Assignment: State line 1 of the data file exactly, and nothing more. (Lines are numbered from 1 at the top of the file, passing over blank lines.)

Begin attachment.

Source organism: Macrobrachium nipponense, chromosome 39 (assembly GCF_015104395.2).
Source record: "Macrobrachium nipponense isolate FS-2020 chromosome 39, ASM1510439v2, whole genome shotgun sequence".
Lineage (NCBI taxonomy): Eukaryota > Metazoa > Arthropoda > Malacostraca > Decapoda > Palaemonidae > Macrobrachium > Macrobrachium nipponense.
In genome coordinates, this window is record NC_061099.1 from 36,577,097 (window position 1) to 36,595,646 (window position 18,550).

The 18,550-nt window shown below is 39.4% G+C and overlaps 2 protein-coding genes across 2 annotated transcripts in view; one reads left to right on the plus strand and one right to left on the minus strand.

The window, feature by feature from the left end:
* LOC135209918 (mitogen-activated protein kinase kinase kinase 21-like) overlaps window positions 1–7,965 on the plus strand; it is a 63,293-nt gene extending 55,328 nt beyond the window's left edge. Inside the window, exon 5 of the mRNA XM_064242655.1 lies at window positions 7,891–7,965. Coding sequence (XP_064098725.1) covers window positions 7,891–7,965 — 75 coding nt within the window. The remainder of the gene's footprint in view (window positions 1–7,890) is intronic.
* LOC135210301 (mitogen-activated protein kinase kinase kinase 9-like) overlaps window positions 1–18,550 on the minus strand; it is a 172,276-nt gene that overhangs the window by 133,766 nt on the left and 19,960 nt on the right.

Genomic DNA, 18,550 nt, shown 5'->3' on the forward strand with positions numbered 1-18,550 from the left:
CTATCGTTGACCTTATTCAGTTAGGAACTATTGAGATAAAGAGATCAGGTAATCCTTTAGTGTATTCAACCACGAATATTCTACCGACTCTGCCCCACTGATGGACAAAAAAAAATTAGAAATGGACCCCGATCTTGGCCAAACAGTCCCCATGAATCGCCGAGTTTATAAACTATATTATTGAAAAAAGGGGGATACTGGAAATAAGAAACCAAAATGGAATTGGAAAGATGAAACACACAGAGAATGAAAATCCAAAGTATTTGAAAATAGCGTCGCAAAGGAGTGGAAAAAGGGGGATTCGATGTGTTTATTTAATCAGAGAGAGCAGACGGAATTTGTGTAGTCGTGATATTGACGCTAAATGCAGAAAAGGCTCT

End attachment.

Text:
Source organism: Macrobrachium nipponense, chromosome 39 (assembly GCF_015104395.2).